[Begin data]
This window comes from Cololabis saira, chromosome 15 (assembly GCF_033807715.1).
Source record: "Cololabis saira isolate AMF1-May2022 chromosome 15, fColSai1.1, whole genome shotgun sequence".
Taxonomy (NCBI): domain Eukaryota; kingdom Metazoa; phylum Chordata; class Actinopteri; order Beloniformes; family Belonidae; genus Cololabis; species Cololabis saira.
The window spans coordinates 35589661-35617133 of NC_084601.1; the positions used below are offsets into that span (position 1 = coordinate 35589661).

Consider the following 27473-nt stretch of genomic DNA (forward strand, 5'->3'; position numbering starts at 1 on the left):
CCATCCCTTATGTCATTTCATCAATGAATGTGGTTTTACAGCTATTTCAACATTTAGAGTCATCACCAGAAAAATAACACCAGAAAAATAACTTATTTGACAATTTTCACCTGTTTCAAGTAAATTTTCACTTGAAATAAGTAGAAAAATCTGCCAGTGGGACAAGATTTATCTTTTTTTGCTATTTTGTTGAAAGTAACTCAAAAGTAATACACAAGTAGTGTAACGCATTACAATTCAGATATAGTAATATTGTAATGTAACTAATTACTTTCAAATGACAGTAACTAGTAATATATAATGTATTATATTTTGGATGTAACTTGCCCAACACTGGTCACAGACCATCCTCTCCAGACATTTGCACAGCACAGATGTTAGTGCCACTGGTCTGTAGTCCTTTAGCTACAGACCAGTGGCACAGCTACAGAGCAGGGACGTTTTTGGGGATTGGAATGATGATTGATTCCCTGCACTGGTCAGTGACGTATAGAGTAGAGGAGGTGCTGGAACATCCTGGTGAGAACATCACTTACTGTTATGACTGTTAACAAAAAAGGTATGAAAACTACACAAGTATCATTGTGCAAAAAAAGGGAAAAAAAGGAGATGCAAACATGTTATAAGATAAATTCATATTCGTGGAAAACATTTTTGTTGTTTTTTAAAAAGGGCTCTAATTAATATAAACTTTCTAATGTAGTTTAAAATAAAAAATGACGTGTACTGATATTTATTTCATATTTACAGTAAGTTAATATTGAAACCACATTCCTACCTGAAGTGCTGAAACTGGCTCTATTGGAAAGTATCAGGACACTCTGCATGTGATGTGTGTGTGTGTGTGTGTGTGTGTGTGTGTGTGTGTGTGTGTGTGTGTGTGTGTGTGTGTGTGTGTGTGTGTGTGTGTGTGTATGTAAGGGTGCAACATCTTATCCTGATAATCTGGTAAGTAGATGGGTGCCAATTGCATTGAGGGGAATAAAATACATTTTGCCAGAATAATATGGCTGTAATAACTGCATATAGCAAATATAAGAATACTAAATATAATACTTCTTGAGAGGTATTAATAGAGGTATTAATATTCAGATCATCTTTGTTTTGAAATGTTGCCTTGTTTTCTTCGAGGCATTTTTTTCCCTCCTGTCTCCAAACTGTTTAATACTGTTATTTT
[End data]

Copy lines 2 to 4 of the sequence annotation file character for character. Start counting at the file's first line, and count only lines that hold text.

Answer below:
Source record: "Cololabis saira isolate AMF1-May2022 chromosome 15, fColSai1.1, whole genome shotgun sequence".
Taxonomy (NCBI): domain Eukaryota; kingdom Metazoa; phylum Chordata; class Actinopteri; order Beloniformes; family Belonidae; genus Cololabis; species Cololabis saira.
The window spans coordinates 35589661-35617133 of NC_084601.1; the positions used below are offsets into that span (position 1 = coordinate 35589661).